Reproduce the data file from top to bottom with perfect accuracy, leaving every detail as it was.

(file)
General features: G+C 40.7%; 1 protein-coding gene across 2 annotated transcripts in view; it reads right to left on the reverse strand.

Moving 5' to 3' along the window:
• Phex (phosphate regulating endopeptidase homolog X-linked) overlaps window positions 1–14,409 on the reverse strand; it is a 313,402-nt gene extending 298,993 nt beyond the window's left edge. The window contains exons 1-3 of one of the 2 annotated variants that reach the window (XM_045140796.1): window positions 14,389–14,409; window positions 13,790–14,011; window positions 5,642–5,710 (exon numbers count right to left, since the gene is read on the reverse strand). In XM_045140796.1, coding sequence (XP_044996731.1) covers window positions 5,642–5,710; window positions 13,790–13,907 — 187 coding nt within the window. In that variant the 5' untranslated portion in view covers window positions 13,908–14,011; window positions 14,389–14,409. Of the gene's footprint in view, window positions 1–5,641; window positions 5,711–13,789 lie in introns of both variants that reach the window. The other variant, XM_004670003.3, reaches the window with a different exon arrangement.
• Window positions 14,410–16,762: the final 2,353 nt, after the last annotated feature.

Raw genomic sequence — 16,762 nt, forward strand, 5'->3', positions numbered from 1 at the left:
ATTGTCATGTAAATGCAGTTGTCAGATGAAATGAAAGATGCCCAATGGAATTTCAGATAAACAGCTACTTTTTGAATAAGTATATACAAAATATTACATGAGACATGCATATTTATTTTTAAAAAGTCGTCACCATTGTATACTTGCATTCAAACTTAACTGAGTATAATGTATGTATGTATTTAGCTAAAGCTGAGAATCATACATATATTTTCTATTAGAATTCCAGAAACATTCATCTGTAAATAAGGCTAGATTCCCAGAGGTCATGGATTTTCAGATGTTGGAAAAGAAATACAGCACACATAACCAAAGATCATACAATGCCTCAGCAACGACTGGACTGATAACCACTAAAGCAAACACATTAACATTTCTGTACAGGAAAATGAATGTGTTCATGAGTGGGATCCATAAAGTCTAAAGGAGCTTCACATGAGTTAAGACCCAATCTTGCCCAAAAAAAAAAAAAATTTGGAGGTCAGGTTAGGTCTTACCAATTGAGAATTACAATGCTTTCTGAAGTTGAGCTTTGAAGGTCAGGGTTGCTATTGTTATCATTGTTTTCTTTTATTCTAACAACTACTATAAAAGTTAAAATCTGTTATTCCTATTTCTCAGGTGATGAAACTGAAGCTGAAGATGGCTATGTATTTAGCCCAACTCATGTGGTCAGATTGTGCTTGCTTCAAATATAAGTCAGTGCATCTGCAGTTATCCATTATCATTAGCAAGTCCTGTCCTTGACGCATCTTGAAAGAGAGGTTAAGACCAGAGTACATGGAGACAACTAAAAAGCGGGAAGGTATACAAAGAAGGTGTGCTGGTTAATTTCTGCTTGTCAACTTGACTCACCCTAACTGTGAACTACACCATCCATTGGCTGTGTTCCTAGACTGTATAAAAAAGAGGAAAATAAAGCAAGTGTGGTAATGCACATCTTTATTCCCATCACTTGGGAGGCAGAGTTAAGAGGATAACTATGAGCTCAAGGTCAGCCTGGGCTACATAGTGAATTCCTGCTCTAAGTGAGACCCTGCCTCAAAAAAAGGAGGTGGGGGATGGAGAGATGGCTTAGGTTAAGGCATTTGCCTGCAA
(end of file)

General features: G+C 40.7%; 1 protein-coding gene across 2 annotated transcripts in view; it reads right to left on the reverse strand.

Moving 5' to 3' along the window:
• Phex (phosphate regulating endopeptidase homolog X-linked) overlaps window positions 1–14,409 on the reverse strand; it is a 313,402-nt gene extending 298,993 nt beyond the window's left edge. The window contains exons 1-3 of one of the 2 annotated variants that reach the window (XM_045140796.1): window positions 14,389–14,409; window positions 13,790–14,011; window positions 5,642–5,710 (exon numbers count right to left, since the gene is read on the reverse strand). In XM_045140796.1, coding sequence (XP_044996731.1) covers window positions 5,642–5,710; window positions 13,790–13,907 — 187 coding nt within the window. In that variant the 5' untranslated portion in view covers window positions 13,908–14,011; window positions 14,389–14,409. Of the gene's footprint in view, window positions 1–5,641; window positions 5,711–13,789 lie in introns of both variants that reach the window. The other variant, XM_004670003.3, reaches the window with a different exon arrangement.
• Window positions 14,410–16,762: the final 2,353 nt, after the last annotated feature.

Raw genomic sequence — 16,762 nt, forward strand, 5'->3', positions numbered from 1 at the left:
ATTGTCATGTAAATGCAGTTGTCAGATGAAATGAAAGATGCCCAATGGAATTTCAGATAAACAGCTACTTTTTGAATAAGTATATACAAAATATTACATGAGACATGCATATTTATTTTTAAAAAGTCGTCACCATTGTATACTTGCATTCAAACTTAACTGAGTATAATGTATGTATGTATTTAGCTAAAGCTGAGAATCATACATATATTTTCTATTAGAATTCCAGAAACATTCATCTGTAAATAAGGCTAGATTCCCAGAGGTCATGGATTTTCAGATGTTGGAAAAGAAATACAGCACACATAACCAAAGATCATACAATGCCTCAGCAACGACTGGACTGATAACCACTAAAGCAAACACATTAACATTTCTGTACAGGAAAATGAATGTGTTCATGAGTGGGATCCATAAAGTCTAAAGGAGCTTCACATGAGTTAAGACCCAATCTTGCCCAAAAAAAAAAAAAATTTGGAGGTCAGGTTAGGTCTTACCAATTGAGAATTACAATGCTTTCTGAAGTTGAGCTTTGAAGGTCAGGGTTGCTATTGTTATCATTGTTTTCTTTTATTCTAACAACTACTATAAAAGTTAAAATCTGTTATTCCTATTTCTCAGGTGATGAAACTGAAGCTGAAGATGGCTATGTATTTAGCCCAACTCATGTGGTCAGATTGTGCTTGCTTCAAATATAAGTCAGTGCATCTGCAGTTATCCATTATCATTAGCAAGTCCTGTCCTTGACGCATCTTGAAAGAGAGGTTAAGACCAGAGTACATGGAGACAACTAAAAAGCGGGAAGGTATACAAAGAAGGTGTGCTGGTTAATTTCTGCTTGTCAACTTGACTCACCCTAACTGTGAACTACACCATCCATTGGCTGTGTTCCTAGACTGTATAAAAAAGAGGAAAATAAAGCAAGTGTGGTAATGCACATCTTTATTCCCATCACTTGGGAGGCAGAGTTAAGAGGATAACTATGAGCTCAAGGTCAGCCTGGGCTACATAGTGAATTCCTGCTCTAAGTGAGACCCTGCCTCAAAAAAAGGAGGTGGGGGATGGAGAGATGGCTTAGGTTAAGGCATTTGCCTGCAA